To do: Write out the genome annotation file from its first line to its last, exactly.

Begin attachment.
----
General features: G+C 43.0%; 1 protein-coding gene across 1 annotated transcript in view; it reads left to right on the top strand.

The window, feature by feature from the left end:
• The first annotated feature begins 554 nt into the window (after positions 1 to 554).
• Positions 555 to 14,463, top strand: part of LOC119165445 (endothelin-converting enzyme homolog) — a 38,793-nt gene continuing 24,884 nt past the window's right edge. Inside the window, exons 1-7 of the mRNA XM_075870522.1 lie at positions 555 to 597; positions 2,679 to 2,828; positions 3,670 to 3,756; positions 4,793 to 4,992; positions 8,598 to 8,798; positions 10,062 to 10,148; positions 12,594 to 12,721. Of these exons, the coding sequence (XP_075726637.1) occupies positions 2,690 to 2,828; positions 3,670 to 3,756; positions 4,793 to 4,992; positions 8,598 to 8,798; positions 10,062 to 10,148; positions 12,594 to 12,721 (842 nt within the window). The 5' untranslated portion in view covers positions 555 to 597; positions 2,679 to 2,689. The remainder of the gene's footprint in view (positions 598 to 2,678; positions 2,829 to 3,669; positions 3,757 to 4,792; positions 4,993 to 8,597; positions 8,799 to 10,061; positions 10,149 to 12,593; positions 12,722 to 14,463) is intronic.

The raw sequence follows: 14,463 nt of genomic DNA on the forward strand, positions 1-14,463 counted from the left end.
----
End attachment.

General features: G+C 43.0%; 1 protein-coding gene across 1 annotated transcript in view; it reads left to right on the top strand.

The window, feature by feature from the left end:
• The first annotated feature begins 554 nt into the window (after positions 1 to 554).
• Positions 555 to 14,463, top strand: part of LOC119165445 (endothelin-converting enzyme homolog) — a 38,793-nt gene continuing 24,884 nt past the window's right edge. Inside the window, exons 1-7 of the mRNA XM_075870522.1 lie at positions 555 to 597; positions 2,679 to 2,828; positions 3,670 to 3,756; positions 4,793 to 4,992; positions 8,598 to 8,798; positions 10,062 to 10,148; positions 12,594 to 12,721. Of these exons, the coding sequence (XP_075726637.1) occupies positions 2,690 to 2,828; positions 3,670 to 3,756; positions 4,793 to 4,992; positions 8,598 to 8,798; positions 10,062 to 10,148; positions 12,594 to 12,721 (842 nt within the window). The 5' untranslated portion in view covers positions 555 to 597; positions 2,679 to 2,689. The remainder of the gene's footprint in view (positions 598 to 2,678; positions 2,829 to 3,669; positions 3,757 to 4,792; positions 4,993 to 8,597; positions 8,799 to 10,061; positions 10,149 to 12,593; positions 12,722 to 14,463) is intronic.

The raw sequence follows: 14,463 nt of genomic DNA on the forward strand, positions 1-14,463 counted from the left end.